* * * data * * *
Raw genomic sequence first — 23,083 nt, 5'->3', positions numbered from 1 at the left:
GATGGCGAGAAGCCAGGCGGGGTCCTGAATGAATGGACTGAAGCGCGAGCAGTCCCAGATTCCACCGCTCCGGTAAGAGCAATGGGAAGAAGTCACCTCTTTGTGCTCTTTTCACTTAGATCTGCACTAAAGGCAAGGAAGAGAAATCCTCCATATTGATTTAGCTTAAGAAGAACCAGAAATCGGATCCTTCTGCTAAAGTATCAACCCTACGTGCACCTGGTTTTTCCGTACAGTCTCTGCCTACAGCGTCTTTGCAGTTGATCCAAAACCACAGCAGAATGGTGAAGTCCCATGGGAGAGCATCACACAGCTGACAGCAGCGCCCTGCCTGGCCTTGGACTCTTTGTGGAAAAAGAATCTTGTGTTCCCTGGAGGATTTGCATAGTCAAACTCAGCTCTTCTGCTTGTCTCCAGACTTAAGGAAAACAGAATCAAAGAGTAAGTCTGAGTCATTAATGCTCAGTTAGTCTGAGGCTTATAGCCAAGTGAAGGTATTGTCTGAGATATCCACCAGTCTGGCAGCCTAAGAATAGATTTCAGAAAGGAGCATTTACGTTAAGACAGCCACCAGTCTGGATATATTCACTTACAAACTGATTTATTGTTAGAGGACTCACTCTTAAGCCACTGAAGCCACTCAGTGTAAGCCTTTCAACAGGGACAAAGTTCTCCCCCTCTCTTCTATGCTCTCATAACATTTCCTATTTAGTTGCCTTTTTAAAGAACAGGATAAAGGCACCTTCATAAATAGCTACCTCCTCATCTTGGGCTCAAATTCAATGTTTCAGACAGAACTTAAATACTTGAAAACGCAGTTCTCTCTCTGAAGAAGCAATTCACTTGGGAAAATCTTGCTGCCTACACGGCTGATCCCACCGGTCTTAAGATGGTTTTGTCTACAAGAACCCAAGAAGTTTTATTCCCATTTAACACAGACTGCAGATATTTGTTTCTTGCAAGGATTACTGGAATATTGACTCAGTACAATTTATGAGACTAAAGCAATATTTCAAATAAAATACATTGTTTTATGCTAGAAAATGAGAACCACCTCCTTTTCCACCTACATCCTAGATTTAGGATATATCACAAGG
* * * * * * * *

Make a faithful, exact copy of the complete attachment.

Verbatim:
Raw genomic sequence first — 23,083 nt, 5'->3', positions numbered from 1 at the left:
GATGGCGAGAAGCCAGGCGGGGTCCTGAATGAATGGACTGAAGCGCGAGCAGTCCCAGATTCCACCGCTCCGGTAAGAGCAATGGGAAGAAGTCACCTCTTTGTGCTCTTTTCACTTAGATCTGCACTAAAGGCAAGGAAGAGAAATCCTCCATATTGATTTAGCTTAAGAAGAACCAGAAATCGGATCCTTCTGCTAAAGTATCAACCCTACGTGCACCTGGTTTTTCCGTACAGTCTCTGCCTACAGCGTCTTTGCAGTTGATCCAAAACCACAGCAGAATGGTGAAGTCCCATGGGAGAGCATCACACAGCTGACAGCAGCGCCCTGCCTGGCCTTGGACTCTTTGTGGAAAAAGAATCTTGTGTTCCCTGGAGGATTTGCATAGTCAAACTCAGCTCTTCTGCTTGTCTCCAGACTTAAGGAAAACAGAATCAAAGAGTAAGTCTGAGTCATTAATGCTCAGTTAGTCTGAGGCTTATAGCCAAGTGAAGGTATTGTCTGAGATATCCACCAGTCTGGCAGCCTAAGAATAGATTTCAGAAAGGAGCATTTACGTTAAGACAGCCACCAGTCTGGATATATTCACTTACAAACTGATTTATTGTTAGAGGACTCACTCTTAAGCCACTGAAGCCACTCAGTGTAAGCCTTTCAACAGGGACAAAGTTCTCCCCCTCTCTTCTATGCTCTCATAACATTTCCTATTTAGTTGCCTTTTTAAAGAACAGGATAAAGGCACCTTCATAAATAGCTACCTCCTCATCTTGGGCTCAAATTCAATGTTTCAGACAGAACTTAAATACTTGAAAACGCAGTTCTCTCTCTGAAGAAGCAATTCACTTGGGAAAATCTTGCTGCCTACACGGCTGATCCCACCGGTCTTAAGATGGTTTTGTCTACAAGAACCCAAGAAGTTTTATTCCCATTTAACACAGACTGCAGATATTTGTTTCTTGCAAGGATTACTGGAATATTGACTCAGTACAATTTATGAGACTAAAGCAATATTTCAAATAAAATACATTGTTTTATGCTAGAAAATGAGAACCACCTCCTTTTCCACCTACATCCTAGATTTAGGATATATCACAAGG